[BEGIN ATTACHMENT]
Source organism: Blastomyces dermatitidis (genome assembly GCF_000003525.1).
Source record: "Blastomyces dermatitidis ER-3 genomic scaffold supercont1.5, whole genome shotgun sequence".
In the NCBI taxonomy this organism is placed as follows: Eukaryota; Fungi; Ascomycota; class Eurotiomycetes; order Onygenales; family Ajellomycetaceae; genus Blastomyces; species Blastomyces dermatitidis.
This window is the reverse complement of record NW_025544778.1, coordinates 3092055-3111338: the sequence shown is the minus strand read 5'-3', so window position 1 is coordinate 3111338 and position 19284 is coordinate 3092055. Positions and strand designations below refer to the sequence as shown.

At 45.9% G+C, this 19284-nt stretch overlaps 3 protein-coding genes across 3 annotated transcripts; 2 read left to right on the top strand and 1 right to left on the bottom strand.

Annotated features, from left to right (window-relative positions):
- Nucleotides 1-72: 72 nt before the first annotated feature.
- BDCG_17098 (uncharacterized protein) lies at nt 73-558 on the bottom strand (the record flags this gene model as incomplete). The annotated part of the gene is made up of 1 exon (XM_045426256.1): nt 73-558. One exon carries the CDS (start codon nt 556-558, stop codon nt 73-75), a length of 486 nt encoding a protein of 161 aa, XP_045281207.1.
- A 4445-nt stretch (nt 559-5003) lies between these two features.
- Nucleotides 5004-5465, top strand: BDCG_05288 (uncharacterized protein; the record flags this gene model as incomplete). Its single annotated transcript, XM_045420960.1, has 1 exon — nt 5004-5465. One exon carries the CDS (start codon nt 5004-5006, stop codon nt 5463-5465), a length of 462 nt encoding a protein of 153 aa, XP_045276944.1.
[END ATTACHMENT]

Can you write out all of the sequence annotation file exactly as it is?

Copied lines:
Source organism: Blastomyces dermatitidis (genome assembly GCF_000003525.1).
Source record: "Blastomyces dermatitidis ER-3 genomic scaffold supercont1.5, whole genome shotgun sequence".
In the NCBI taxonomy this organism is placed as follows: Eukaryota; Fungi; Ascomycota; class Eurotiomycetes; order Onygenales; family Ajellomycetaceae; genus Blastomyces; species Blastomyces dermatitidis.
This window is the reverse complement of record NW_025544778.1, coordinates 3092055-3111338: the sequence shown is the minus strand read 5'-3', so window position 1 is coordinate 3111338 and position 19284 is coordinate 3092055. Positions and strand designations below refer to the sequence as shown.

At 45.9% G+C, this 19284-nt stretch overlaps 3 protein-coding genes across 3 annotated transcripts; 2 read left to right on the top strand and 1 right to left on the bottom strand.

Annotated features, from left to right (window-relative positions):
- Nucleotides 1-72: 72 nt before the first annotated feature.
- BDCG_17098 (uncharacterized protein) lies at nt 73-558 on the bottom strand (the record flags this gene model as incomplete). The annotated part of the gene is made up of 1 exon (XM_045426256.1): nt 73-558. One exon carries the CDS (start codon nt 556-558, stop codon nt 73-75), a length of 486 nt encoding a protein of 161 aa, XP_045281207.1.
- A 4445-nt stretch (nt 559-5003) lies between these two features.
- Nucleotides 5004-5465, top strand: BDCG_05288 (uncharacterized protein; the record flags this gene model as incomplete). Its single annotated transcript, XM_045420960.1, has 1 exon — nt 5004-5465. One exon carries the CDS (start codon nt 5004-5006, stop codon nt 5463-5465), a length of 462 nt encoding a protein of 153 aa, XP_045276944.1.